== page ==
Un-Chronicled Reflection Paper

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In my first semester at Duke University, I have witnessed an array of attacks on minorities and the subsequent reaction by various student groups, ultimately leading to the production of an independent underground zine consisting of pieces written by a multitude of students: the Un-Chronicled. In this paper, I attempt to analyze the discourse set forth in the magazine using mainly the political ideologies presented by Wendy Brown in “Wounded Attachments” and, to a lesser extent, Richard Ford in “Beyond ‘Difference’: A Reluctant Critique of Legal Identity Politics.” While I believe many of the points made in the publication are valid and deserve the attention of both fellow students and administration, the presentation of those points is often…show more content…
While the comments were not specifically directed at her, she was still affected by the comments she overheard against “fucking Koreans” and “those chinks.” Five days later, a poster hanging in a lecture hall advertising an event featuring Patrisse Cullors, co-founder of the Black Lives Matter movement, was vandalized to read “White Lives Matter” and adorned with an anti-black racial slur. On November 5th, students in a freshmen residence hall woke up to a homophobic death threat written on the wall targeting a student. These attacks on three different marginalized groups occurring within such a short period of time set off a series of consequences within the Duke…show more content…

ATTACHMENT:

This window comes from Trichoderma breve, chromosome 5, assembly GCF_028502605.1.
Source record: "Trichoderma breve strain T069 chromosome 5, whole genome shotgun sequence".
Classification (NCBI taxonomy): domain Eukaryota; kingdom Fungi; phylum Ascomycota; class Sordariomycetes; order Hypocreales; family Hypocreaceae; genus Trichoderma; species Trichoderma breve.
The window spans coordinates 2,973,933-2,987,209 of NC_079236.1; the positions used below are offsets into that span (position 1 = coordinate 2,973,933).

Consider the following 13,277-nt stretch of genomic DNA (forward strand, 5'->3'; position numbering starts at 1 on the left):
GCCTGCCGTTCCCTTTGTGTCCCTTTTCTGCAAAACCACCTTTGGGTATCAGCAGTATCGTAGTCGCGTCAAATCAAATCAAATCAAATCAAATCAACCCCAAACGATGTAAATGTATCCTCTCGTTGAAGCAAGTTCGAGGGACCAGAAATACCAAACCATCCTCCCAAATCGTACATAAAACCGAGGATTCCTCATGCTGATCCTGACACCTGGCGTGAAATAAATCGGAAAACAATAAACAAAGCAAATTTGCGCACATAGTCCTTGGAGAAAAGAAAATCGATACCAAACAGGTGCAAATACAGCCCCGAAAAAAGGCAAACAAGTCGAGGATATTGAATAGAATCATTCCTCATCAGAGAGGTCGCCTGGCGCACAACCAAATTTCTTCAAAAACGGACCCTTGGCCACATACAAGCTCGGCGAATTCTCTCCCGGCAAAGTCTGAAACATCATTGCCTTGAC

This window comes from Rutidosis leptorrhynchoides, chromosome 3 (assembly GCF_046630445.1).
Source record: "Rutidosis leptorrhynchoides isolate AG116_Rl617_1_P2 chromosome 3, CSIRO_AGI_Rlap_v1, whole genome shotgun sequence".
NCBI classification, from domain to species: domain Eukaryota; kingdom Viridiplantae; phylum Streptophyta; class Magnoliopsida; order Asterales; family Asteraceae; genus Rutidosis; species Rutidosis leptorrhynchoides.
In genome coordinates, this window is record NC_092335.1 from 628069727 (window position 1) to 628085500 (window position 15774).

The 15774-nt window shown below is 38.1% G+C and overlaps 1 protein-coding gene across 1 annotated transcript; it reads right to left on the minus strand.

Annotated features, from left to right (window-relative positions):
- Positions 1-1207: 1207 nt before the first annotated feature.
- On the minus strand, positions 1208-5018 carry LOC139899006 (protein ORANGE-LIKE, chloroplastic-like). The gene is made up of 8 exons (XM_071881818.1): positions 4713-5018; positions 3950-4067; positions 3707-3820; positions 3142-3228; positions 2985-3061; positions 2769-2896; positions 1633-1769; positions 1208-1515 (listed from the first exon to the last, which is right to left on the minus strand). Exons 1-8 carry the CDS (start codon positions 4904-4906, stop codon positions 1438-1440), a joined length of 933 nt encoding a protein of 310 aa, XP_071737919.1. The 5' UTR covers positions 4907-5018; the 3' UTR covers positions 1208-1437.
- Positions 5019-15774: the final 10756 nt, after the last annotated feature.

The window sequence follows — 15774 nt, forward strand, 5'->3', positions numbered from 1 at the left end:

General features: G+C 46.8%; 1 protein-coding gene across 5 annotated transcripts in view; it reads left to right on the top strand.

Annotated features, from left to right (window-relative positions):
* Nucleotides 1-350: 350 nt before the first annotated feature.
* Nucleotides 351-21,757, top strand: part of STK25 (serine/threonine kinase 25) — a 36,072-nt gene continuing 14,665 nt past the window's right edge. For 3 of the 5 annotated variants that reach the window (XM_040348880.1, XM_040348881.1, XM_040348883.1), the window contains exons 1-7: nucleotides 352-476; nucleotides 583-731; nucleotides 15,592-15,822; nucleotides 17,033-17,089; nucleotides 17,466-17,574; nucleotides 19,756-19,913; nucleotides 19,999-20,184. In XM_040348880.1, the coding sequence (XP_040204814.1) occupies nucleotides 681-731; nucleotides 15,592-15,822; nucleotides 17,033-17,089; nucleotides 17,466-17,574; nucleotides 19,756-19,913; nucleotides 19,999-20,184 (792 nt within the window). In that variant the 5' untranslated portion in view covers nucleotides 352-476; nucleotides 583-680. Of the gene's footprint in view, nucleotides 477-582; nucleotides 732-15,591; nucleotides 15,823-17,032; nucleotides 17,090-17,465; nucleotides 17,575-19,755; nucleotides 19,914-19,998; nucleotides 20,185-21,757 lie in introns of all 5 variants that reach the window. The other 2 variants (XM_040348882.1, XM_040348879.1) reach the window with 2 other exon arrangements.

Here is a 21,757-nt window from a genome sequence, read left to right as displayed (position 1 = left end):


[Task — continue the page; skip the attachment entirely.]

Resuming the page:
The students behind the underground publication distributed printed copies of the Un-Chronicled all over campus, while removing all copies of the Chronicle from stands. The intended audience is unclear, considering it claims to be “for and by the marginalized students” but includes statements directed at administration, asserting that “we see through your ‘task force’.” The pieces themselves discuss various different events on Duke’s campus and the writers’ individual reactions to
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